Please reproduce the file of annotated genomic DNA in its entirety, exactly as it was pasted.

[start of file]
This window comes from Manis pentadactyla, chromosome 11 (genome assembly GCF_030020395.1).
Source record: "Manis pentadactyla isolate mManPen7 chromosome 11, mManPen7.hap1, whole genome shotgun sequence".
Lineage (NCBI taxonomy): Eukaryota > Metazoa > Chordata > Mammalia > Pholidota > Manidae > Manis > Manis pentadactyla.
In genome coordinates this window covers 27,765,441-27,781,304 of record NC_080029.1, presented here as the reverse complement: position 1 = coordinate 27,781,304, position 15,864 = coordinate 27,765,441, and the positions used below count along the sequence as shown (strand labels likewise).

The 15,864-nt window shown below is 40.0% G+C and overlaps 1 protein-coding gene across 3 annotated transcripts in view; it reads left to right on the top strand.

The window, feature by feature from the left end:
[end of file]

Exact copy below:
This window comes from Manis pentadactyla, chromosome 11 (genome assembly GCF_030020395.1).
Source record: "Manis pentadactyla isolate mManPen7 chromosome 11, mManPen7.hap1, whole genome shotgun sequence".
Lineage (NCBI taxonomy): Eukaryota > Metazoa > Chordata > Mammalia > Pholidota > Manidae > Manis > Manis pentadactyla.
In genome coordinates this window covers 27,765,441-27,781,304 of record NC_080029.1, presented here as the reverse complement: position 1 = coordinate 27,781,304, position 15,864 = coordinate 27,765,441, and the positions used below count along the sequence as shown (strand labels likewise).

The 15,864-nt window shown below is 40.0% G+C and overlaps 1 protein-coding gene across 3 annotated transcripts in view; it reads left to right on the top strand.

The window, feature by feature from the left end: